Losers still in legal denial

Theory: Democrats are off-base in arguing that President Bush should delay Supreme Court appointments because the court ruled for him in the election.

February 10, 2002|By Jonathan Turley | Jonathan Turley,SPECIAL TO THE SUN

A YEAR AFTER the presidential election, some liberal Democrats still appear to be moving slowly through the stages of loss first defined by psychiatrist Elizabeth Kubler-Ross: denial, anger, bargaining, depression and acceptance.

A recent proposal from University of Chicago Law Professor Abner Mikva would suggest that some Democrats remain mired somewhere between denial and bargaining.

Mikva put forward a theory that has the hearts of many die-hard Democrats racing with anticipation: President Bush should be barred from filling any vacancies to the Supreme Court during his current term.

Thinly cloaked in constitutional and historical arguments, Mikva insists that any Supreme Court appointments should be delayed until the next presidential election in three years. Such opportunistic arguments are enough to make even James Carville blush, but, for some it seems, hope springs that the Constitution might afford what the election denied.

For many Democrats, the period of denial after the loss of the presidential election was marked in court filings and pregnant chads.

Even before the Supreme Court's decision in Bush vs. Gore largely deciding the issue in favor of Bush, denial was turning to anger. Democrats struck out in all directions. Green Party candidate Ralph Nader was the target of a campaign of Democratic retribution ranging from the withdrawal of Democratic donors for his environmental causes to banishment from many Democratic offices in Congress.

With the president's popularity at a historic high, Mikva appears to be moving from denial to anger to bargaining. He grudgingly accepts that Bush is president, though in a Washington Post op-ed page article he emphasizes that Gore won the popular vote. This is suggested as somehow significant despite the fact that the popular vote margin was statistically razor thin; that previous presidents have been elected on the electoral but not the popular vote; and that, in our constitutional electoral system, popular vote is legally meaningless. Yet, this image of an election stolen creates a useful appearance of victimization for Mikva and others in advancing this proposal. It is not that we are trying to subvert the constitutional process, we have been injured and deserve recourse.

Otherwise, the proposal is nothing more than a raw partisan shutdown of the president's prerogative to fill Supreme Court vacancies.

However, the real motivation for this proposal lies elsewhere. Mikva notes that the court could easily have as many as three vacancies during Bush's term, and he asks menacingly, "What kind of person would President Bush nominate?" Clearly, not a person to Mikva's liking.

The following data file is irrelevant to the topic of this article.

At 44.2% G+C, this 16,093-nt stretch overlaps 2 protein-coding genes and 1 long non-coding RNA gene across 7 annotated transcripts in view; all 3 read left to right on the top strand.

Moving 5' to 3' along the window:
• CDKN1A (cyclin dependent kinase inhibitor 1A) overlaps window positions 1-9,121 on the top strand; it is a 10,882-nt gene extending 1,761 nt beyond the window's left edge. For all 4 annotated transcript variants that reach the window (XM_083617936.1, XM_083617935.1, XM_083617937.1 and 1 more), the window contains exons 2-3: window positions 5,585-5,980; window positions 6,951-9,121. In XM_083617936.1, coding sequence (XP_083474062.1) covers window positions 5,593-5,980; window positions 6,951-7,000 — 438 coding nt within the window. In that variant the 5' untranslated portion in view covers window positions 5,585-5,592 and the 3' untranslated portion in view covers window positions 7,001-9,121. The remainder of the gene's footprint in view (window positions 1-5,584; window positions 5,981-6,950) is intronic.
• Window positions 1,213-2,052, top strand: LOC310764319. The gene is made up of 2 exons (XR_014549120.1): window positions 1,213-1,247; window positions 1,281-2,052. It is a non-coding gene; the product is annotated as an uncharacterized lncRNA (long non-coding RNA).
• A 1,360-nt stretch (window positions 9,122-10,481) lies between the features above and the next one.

The solution for Mikva is to simply divvy up powers with Bush like hostile roommates locked into a multiyear lease: Bush can continue to wage war and enjoy the trappings of office, but the Supreme Court would be off-limits.

His reasons are many, but few withstand serious review. First, Mikva argues that nothing in the Constitution requires nine justices, and that historically there have been long periods of delay in the confirmation of nominees.

This, of course, ignores that modern delays in confirmation have been because of concern about an individual's qualifications, not some categorical denial of the right of a president to place qualified individuals on the court.

Mikva also argues that it would be unseemly to allow the president to add to a court that "itself made the final decision as to who should be president."

He again chooses to ignore that voters chose this president through our constitutional electoral system. In advancing this liberal mythology, he ignores studies that show that Bush would have prevailed even if Gore succeeded in forcing his recount. As it turns out, the people of Florida and the rest of the country made the "final decision as to who should be president." Mikva notes that "there is still unhappiness" about the court's decision, an empirical observation apparently based on his conversations with other unrequited Gore supporters.

He labels the current Supreme Court as an "activist" court that needs only a couple of new votes to reshape laws in an image that Mikva finds unacceptable. He apparently prefers his own image. For years, conservatives criticized Mikva as one of the most liberal members of Congress and later as one of the nation's most liberal judges while on the U.S. Circuit Court of Appeals for the District of Columbia. Long accused of continuing his legislative career from the bench after leaving Congress, Mikva's labeling of any court as "activist" is rather disorienting.

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